good on their promise to close those that cannot pay the new
fees and essentially create a monopolistic market (Comment:
There are currently no indications that the new fees were
created as a result of political collusion between NATCOM and
specific companies. Given the dire fiscal straits the GoSL is
currently experiencing, it is likely that NATCOM is assessing
additional charges on a sector they know to be growing and
assume to be profitable to boost government revenue. End
comment.).


FREETOWN 00000071 002 OF 002


6. (SBU) COMMENT: While there are a number of opportunities
for growth in the telecommunications sector, particularly
with regard to the provision of internet services, current
policies are posing significant challenges to any expansion.
The limited capacity in the country, including the lack of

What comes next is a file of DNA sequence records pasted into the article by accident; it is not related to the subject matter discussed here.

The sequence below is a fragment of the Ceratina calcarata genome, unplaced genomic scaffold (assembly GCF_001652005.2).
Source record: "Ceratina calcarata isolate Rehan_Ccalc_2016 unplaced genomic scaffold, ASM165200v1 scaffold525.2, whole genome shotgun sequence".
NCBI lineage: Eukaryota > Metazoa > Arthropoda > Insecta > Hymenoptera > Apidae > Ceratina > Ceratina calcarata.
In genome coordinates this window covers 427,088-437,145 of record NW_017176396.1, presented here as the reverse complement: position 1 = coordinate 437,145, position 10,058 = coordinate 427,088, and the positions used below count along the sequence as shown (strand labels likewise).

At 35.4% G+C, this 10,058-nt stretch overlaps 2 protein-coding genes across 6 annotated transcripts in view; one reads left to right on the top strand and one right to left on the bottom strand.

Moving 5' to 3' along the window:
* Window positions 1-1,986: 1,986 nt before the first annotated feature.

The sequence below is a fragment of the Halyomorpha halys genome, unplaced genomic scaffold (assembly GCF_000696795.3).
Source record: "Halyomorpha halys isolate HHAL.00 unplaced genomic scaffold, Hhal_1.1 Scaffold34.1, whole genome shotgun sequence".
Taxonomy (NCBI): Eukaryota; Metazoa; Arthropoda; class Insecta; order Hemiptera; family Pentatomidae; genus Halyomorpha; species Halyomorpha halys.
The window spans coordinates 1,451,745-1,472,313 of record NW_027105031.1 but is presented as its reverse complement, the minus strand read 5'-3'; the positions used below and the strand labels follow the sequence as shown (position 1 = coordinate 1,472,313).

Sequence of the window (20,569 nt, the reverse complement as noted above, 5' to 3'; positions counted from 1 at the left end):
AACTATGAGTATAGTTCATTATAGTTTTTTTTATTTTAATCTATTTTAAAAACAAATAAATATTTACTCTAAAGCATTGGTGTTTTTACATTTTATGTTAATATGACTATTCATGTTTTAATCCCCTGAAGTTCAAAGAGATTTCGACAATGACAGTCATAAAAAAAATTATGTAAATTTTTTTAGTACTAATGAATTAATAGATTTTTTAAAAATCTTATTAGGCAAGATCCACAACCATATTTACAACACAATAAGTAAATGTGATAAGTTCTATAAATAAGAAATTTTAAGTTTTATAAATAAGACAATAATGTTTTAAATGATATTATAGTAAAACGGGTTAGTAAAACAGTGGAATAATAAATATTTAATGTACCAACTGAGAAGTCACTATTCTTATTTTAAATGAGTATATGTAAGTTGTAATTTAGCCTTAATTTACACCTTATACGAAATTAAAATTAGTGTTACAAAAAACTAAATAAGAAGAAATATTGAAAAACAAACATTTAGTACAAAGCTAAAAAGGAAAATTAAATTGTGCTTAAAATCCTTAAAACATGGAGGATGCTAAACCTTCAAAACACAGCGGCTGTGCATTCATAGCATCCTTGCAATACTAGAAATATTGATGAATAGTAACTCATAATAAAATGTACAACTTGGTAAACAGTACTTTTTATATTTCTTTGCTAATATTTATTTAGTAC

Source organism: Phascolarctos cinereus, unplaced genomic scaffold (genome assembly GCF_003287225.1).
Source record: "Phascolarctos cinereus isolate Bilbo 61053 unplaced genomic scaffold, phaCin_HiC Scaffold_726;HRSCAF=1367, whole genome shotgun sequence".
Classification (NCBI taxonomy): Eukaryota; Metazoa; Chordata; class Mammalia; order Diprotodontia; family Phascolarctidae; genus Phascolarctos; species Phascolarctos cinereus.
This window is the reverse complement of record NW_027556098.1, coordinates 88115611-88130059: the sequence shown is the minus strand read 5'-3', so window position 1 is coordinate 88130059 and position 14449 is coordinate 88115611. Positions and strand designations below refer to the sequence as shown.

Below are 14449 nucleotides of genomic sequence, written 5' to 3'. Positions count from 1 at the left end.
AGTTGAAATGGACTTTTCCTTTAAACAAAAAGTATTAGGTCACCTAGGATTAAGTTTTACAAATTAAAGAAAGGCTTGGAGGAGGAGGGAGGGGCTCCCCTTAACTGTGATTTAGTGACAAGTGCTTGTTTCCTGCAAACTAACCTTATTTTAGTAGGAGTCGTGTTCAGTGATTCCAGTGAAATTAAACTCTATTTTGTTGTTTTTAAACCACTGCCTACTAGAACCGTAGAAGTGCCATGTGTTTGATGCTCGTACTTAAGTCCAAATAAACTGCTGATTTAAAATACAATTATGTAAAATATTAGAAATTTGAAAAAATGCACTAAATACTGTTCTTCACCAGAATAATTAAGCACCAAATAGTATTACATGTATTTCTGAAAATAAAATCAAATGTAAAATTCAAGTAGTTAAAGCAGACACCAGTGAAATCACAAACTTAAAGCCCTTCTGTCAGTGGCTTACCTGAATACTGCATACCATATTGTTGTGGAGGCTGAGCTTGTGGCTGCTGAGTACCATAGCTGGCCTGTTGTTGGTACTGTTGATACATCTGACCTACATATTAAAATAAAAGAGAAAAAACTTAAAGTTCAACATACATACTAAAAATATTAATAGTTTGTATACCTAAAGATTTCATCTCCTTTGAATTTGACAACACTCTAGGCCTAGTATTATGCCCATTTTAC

regular electricity and needed bandwidth, places financial
and technological burdens on new and established companies
alike. Assessing fees that put infant enterprises in a
fledgling sector in jeopardy runs counter to President
Koroma's pro-business stance, but is unsurprising given the
GoSL's desperate need for revenue. Bureaucratic obstacles are
symptomatic of the business climate and, at present, hinder
government's prospects for Millennium Challenge eligibility
desired by Sierra Leone's leadership. Balancing the desire to
support long-term business and technological development
against the need to provide basic services to the population
will be a challenge in both the short- and long-term for this
administration. END COMMENT.
PERRY